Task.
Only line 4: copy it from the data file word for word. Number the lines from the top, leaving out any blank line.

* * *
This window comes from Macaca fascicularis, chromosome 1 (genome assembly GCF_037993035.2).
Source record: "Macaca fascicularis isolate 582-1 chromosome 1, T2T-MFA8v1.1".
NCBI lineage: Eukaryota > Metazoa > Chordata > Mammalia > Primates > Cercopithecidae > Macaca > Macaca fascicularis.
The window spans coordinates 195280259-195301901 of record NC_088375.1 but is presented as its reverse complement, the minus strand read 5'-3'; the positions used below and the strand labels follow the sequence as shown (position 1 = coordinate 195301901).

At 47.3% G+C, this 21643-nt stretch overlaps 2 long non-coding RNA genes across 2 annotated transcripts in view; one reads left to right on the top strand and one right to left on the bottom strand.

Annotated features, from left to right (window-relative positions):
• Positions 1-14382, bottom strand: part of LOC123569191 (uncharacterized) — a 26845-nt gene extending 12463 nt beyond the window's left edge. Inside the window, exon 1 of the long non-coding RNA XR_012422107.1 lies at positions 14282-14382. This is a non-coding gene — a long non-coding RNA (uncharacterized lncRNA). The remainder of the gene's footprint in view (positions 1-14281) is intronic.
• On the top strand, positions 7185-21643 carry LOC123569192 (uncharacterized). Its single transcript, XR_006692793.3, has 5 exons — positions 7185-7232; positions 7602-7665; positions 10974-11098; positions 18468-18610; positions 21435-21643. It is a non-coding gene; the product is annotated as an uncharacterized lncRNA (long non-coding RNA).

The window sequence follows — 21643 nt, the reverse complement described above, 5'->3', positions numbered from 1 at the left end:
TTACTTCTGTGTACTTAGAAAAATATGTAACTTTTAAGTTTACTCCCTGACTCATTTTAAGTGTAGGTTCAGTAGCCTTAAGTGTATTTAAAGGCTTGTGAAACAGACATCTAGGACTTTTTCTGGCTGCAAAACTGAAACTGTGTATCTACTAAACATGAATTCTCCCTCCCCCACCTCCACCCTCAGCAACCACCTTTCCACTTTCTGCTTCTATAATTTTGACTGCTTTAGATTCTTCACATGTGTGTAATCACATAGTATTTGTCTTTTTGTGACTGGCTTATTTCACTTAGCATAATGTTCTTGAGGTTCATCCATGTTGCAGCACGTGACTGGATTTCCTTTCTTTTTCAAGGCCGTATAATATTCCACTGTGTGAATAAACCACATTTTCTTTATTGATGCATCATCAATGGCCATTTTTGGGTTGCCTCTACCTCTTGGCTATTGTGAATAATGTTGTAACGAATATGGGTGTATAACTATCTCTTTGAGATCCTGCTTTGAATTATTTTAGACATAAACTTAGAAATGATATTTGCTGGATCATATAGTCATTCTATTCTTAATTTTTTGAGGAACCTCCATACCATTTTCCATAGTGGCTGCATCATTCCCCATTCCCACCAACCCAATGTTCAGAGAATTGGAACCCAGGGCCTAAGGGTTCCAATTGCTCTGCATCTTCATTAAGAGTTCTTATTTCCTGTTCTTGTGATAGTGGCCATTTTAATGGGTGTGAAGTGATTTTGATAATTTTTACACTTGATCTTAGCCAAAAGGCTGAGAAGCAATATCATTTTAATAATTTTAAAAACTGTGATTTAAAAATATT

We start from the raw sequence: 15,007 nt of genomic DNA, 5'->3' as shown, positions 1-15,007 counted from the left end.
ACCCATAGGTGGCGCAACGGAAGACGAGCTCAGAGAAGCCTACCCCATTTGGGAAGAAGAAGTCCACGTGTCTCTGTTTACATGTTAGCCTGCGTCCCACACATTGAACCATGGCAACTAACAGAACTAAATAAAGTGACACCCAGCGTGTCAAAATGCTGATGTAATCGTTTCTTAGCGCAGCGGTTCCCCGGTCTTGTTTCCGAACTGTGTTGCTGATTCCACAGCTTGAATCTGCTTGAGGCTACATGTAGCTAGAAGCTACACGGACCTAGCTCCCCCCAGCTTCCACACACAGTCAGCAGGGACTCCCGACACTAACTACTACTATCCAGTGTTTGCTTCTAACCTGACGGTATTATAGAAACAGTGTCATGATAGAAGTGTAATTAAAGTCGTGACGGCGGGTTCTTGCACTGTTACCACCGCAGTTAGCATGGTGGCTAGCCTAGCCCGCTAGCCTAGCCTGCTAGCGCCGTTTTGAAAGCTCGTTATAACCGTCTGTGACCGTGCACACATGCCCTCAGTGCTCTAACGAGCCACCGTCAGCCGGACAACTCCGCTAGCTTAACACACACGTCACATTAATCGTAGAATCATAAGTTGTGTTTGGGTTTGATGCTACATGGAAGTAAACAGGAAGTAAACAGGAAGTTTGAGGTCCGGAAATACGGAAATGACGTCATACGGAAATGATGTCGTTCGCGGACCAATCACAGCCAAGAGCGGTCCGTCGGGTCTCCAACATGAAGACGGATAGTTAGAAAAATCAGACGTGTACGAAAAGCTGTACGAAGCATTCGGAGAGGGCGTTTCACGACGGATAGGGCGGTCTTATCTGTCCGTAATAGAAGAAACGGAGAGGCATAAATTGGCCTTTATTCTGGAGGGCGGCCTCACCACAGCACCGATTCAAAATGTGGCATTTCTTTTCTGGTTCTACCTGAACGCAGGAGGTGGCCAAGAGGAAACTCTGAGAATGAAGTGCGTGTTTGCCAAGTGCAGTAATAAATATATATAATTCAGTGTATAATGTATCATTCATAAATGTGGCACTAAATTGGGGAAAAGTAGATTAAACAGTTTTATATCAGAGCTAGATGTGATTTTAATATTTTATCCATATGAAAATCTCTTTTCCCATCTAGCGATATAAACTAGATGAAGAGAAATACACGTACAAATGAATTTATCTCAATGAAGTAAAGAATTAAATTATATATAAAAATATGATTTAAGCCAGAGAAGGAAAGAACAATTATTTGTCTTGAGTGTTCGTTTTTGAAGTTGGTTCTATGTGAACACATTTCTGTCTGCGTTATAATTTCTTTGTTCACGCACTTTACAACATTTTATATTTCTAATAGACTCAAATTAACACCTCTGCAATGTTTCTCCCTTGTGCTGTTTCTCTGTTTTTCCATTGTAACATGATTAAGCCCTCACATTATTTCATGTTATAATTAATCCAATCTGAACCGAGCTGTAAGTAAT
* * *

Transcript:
The window spans coordinates 195280259-195301901 of record NC_088375.1 but is presented as its reverse complement, the minus strand read 5'-3'; the positions used below and the strand labels follow the sequence as shown (position 1 = coordinate 195301901).